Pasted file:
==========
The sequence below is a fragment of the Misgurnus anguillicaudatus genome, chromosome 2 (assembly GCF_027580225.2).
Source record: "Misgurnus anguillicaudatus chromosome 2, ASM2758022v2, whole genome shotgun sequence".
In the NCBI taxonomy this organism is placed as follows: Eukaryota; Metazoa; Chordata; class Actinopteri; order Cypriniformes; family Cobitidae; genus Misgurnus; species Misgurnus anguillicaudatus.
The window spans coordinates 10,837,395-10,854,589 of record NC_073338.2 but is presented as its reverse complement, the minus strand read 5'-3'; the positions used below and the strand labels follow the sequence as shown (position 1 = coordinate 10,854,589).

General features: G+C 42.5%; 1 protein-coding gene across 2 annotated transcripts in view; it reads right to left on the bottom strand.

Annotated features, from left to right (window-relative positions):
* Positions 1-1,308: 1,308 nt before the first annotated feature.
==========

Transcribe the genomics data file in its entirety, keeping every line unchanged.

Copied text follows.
The sequence below is a fragment of the Misgurnus anguillicaudatus genome, chromosome 2 (assembly GCF_027580225.2).
Source record: "Misgurnus anguillicaudatus chromosome 2, ASM2758022v2, whole genome shotgun sequence".
In the NCBI taxonomy this organism is placed as follows: Eukaryota; Metazoa; Chordata; class Actinopteri; order Cypriniformes; family Cobitidae; genus Misgurnus; species Misgurnus anguillicaudatus.
The window spans coordinates 10,837,395-10,854,589 of record NC_073338.2 but is presented as its reverse complement, the minus strand read 5'-3'; the positions used below and the strand labels follow the sequence as shown (position 1 = coordinate 10,854,589).

General features: G+C 42.5%; 1 protein-coding gene across 2 annotated transcripts in view; it reads right to left on the bottom strand.

Annotated features, from left to right (window-relative positions):
* Positions 1-1,308: 1,308 nt before the first annotated feature.